Arguably, the most controversial picaninny image is the one created by Helen Bannerman. Born Brodie Cowie Watson, the daughter of a Scottish minister, she married Will Bannerman, a surgeon in the British Army of India. She spent thirty years of her life in India. She regularly wrote illustrated letters with fantasy storylines to entertain their children. In 1898 there “came into her head, evolved by the moving of a train,” the entertaining story of a little black boy, beautifully clothed, who outwits a succession of tigers, and not only saves his own life but gets a stack of tiger-striped pancakes (Bader, 1996, p. 536). The story eventually became Little Black Sambo. The book appeared in England in 1899 and was an immediate success. The next year it was published in the United States by Frederick A. Stokes, a mainstream publisher. It was even more successful than it had been in England. The book’s success led to many imitators — and controversies. Barbara Bader (1996), a book critic, summarized the events.
Little Black Sambo served as the boiler plate for a spate of other versions, many of which used mean-spirited racist drawings and dialogue. The vulgar reprint versions were symbolic of black-white relations. Little Black Sambo’s popularity coincided with the crystallization of Jim Crow laws and etiquette. Blacks were denied basic human and civil rights, discriminated against in the labor market, barred from many public schools and libraries, harassed at voting booths, subjected to physical violence, and generally treated as second class citizens. The year that Little Black Sambo came to America a white-initiated race riot occurred in New Orleans. It was effectively a pogrom — blacks were beaten, their schools and homes destroyed. Little Black Sambo did not, of course, cause riots, but it entered America during a period of strained and harsh race relations. It was, simply, another insult in the daily lives of African Americans.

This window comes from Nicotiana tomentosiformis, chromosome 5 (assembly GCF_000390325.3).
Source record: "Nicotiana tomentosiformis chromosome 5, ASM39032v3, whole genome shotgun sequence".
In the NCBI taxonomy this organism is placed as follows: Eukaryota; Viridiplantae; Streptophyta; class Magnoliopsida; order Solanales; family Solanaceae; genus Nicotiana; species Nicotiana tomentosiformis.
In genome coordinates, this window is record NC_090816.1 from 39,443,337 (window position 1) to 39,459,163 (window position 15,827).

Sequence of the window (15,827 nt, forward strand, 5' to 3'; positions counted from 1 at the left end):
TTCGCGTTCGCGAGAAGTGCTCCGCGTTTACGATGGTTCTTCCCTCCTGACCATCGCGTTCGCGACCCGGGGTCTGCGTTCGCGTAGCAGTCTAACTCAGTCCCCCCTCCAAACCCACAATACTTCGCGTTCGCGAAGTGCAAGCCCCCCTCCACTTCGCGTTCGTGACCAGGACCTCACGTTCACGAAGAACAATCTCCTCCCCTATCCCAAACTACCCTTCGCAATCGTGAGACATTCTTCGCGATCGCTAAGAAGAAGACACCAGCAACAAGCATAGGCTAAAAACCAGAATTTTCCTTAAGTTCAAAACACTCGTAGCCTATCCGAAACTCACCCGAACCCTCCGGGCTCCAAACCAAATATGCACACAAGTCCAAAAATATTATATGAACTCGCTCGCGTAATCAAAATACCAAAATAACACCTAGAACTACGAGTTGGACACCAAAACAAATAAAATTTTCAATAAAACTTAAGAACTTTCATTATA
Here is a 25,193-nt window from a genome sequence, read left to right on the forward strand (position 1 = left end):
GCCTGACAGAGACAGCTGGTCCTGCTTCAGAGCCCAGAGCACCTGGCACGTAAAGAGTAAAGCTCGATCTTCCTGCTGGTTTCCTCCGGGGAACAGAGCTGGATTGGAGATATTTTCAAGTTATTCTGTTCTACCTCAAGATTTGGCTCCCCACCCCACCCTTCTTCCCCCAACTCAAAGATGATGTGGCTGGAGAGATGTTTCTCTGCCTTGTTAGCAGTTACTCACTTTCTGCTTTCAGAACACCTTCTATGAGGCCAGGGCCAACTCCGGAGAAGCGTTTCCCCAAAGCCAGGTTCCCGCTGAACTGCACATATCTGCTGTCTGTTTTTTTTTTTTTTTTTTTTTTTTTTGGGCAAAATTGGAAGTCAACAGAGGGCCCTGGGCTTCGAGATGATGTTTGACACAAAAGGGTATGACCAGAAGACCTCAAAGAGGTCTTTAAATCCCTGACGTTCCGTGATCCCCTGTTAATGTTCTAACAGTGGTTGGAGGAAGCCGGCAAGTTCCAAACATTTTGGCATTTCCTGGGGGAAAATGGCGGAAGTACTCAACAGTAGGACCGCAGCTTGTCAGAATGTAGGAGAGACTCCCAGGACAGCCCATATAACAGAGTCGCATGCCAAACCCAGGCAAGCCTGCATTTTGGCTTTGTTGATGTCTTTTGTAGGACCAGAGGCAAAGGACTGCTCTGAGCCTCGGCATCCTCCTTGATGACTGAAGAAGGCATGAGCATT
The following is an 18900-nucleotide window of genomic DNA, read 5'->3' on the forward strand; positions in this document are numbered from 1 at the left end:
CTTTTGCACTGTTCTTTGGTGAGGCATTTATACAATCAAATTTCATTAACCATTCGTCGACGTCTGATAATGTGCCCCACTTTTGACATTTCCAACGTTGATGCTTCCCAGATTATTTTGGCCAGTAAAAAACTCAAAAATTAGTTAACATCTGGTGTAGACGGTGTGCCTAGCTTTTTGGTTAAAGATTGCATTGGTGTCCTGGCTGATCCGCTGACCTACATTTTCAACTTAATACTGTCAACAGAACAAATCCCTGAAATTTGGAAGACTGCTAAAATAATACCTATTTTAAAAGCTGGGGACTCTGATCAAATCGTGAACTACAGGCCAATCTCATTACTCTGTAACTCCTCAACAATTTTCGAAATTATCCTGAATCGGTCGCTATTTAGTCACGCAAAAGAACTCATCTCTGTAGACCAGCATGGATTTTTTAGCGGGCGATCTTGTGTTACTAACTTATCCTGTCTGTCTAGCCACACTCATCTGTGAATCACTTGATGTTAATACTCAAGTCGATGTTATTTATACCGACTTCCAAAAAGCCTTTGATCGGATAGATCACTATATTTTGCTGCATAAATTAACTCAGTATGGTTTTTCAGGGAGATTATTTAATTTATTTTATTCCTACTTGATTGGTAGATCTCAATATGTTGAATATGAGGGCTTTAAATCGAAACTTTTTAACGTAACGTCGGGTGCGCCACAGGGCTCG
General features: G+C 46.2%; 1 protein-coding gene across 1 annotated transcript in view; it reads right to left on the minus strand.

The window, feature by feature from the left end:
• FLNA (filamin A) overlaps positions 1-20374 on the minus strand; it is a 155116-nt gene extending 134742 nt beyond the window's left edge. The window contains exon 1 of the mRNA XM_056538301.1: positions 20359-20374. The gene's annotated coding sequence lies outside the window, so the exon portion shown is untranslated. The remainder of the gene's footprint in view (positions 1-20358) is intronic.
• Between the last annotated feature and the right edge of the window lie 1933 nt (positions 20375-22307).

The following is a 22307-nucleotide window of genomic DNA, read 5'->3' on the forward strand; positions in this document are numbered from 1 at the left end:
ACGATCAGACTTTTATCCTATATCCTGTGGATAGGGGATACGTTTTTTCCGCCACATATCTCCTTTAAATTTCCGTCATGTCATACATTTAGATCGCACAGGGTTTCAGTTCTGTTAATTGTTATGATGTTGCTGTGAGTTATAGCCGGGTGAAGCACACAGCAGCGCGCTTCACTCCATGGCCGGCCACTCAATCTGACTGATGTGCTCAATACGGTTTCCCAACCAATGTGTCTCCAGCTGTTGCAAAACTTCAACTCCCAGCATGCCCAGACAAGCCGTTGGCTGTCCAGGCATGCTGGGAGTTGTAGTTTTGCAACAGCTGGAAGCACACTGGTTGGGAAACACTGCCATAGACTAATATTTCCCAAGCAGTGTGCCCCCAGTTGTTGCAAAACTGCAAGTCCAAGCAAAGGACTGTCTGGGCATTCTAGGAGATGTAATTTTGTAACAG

The anti-Little Black Sambo movement started in the 1930s and continued into the 1970s. Black educators and civil rights leaders organized numerous campaigns to get the book banned from public libraries, especially in elementary schools. In 1932 Langston Hughes said Little Black Sambo exemplified the “pickaninny variety” of storybook, “amusing undoubtedly to the white child, but like an unkind word to one who has known too many hurts to enjoy the additional pain of being laughed at” (Von Drasek, 2009). In the 1940s and 1950s the book was dropped from many lists of “Recommended Books.” By the 1960s the book was seen as a remnant of a racist past.
Little Black Sambo was again popular by the mid-1990s. Its recent popularity is a result of many factors, including a white backlash against perceived political correctness. This is evident in internet discussions. Americans, black and white, are rereading the original book (and some of the unauthorized reprints). There is agreement that Bannerman’s book is entertaining. However, there is little agreement regarding whether it is racist. White readers tend to focus on Bannerman’s non-racist intentions and the unfairness of judging yesterday’s “classics” by today’s standards of racial equality. Blacks find the book’s title and the illustrations offensive. Most of the debate centers on Bannerman’s version; there is no debating the racism explicit in later editions of the book produced by other writers and publishers.